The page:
07/19/2011 2:20 PM EDT
The Last Questions
About the closeness of the police and politicians to News International. Brooks says the bigger picture is illegal hacking.
And that's it, almost five hours later! Brooks gets hit by no pies, and closes out by apologizing profusely once more and saying she wants to discover the truth. She also says she wants to come back when she is free from "legal restraints."
The committee didn't manage to land a finger on Brooks, who was by far the smoothest customer of the three witnesses today.
07/19/2011 2:14 PM EDT
Brooks also denies that she had anything to do with getting David Cameron to hire Andy Coulson.
07/19/2011 2:08 PM EDT
Brooks repeating what Rupert Murdoch said: that she was closer (professionally) to Gordon Brown than to David Cameron. (Cameron, however, is a personal friend of hers.) She says she never met Cameron in Downing Street, whereas she was a "regular" visitor to Downing Street under Brown.
07/19/2011 2:00 PM EDT
Brooks says she spoke to Rupert and James Murdoch "much more regularly" since becoming CEO of News International than when she was a newspaper editor. On average, she says, she talked to Rupert "every other day."
07/19/2011 1:59 PM EDT
House Speaker Speaksq
John Bercow, the Speaker of the House of Commons, says he is "very concerned" that the pie attacker was able to get through and have a go at Rupert Murdoch.
07/19/2011 1:53 PM EDT
Brooks says she is sure that questions were asked about the provenance of the Milly Dowler story, and is equally sure that nobody would have said the story came through illegal means. "it wasn't a practice that was condoned or sanctioned" at the paper, she says.
07/19/2011 1:51 PM EDT
Brooks asked about her infamous (alleged) statement that she wanted Guardian editor Alan Rusbridger to wind up "on his knees begging for mercy" for his look into the NOTW. She denies ever saying it, of course.
She's also asked whether she called up Daily Mail editor Paul Dacre when the Guardian's initial reporting about phone hacking hit to try and coordinate coverage with him. She says she doesn't remember.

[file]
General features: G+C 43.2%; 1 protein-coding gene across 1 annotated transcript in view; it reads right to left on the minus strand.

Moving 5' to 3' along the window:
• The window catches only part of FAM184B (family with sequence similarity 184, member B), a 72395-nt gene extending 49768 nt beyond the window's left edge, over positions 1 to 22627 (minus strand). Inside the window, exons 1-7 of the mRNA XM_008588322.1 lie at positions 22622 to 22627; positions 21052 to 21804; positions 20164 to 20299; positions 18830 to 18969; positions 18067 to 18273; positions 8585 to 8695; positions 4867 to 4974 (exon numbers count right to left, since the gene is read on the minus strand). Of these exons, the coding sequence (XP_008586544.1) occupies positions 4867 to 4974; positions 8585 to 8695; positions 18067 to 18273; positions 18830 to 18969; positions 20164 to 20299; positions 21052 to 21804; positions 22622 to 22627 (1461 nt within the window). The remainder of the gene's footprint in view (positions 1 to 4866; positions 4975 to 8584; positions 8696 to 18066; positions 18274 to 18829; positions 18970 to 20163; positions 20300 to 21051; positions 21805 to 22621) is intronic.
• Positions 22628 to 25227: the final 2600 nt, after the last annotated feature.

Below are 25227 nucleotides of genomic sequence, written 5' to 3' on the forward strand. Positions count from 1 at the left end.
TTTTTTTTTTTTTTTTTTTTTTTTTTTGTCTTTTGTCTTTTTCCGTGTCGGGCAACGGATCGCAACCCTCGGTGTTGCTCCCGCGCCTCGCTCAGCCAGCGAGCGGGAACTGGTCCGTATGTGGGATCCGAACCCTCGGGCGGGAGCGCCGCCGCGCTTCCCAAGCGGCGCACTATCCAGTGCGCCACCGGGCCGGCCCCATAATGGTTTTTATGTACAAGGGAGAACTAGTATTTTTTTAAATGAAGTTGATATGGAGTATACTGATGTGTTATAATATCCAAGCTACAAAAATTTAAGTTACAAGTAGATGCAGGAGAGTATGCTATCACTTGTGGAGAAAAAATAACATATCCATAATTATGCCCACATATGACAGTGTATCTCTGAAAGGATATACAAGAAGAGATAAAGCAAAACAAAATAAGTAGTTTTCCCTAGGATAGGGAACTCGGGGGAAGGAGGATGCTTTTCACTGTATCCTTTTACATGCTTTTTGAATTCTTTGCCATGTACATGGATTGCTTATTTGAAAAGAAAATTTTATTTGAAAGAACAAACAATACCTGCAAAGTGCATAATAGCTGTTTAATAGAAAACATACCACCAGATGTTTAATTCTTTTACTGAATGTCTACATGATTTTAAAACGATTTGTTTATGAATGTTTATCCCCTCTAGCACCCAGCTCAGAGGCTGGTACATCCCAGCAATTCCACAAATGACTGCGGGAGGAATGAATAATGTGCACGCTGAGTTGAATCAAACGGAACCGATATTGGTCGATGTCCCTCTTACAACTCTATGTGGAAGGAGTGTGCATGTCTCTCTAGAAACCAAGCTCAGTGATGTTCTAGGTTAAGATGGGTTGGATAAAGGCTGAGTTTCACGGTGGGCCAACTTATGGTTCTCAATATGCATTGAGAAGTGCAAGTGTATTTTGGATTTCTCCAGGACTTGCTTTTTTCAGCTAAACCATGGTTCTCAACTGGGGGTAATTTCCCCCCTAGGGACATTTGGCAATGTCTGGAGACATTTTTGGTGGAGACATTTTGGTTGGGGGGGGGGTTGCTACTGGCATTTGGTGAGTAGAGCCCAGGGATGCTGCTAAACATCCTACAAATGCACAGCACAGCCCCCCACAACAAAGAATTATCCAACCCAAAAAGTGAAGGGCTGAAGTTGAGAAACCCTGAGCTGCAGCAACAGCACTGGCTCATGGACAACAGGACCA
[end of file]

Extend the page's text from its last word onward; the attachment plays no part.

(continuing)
07/19/2011 1:49 PM EDT
More On Neil Wallis And Coulson
From the Tories:
There have been some questions about whether the Conservative Party employed Neil Wallis. We have double-checked our records and are able to confirm that neither Neil Wallis nor his company has ever been contracted by the Conservative Party, nor has the Conservative Party made payments to either of them.
It has been drawn to our attention that he may have provided Andy Coulson with some informal advice on a voluntary basis before the election. We are currently finding out the exact nature of any advice. We can confirm that apart from Andy Coulson, neither David Cameron nor any senior member of the campaign team were aware of this until this week.
07/19/2011 1:42 PM EDT
MP Paul Farrelly asks, again, how Brooks could profess to be a hands-on editor and, at the same time, not know where so many stories were coming from. She says that, after she found that her own phone had been hacked, she was "ring-fenced" from the investigation and thus was not aware of what was going on until she became CEO in 2009. It's a rather odd defense!
07/19/2011 1:33 PM EDT
Brooks says she "really, really" wants to understand how the Milly Dowler hacking happened.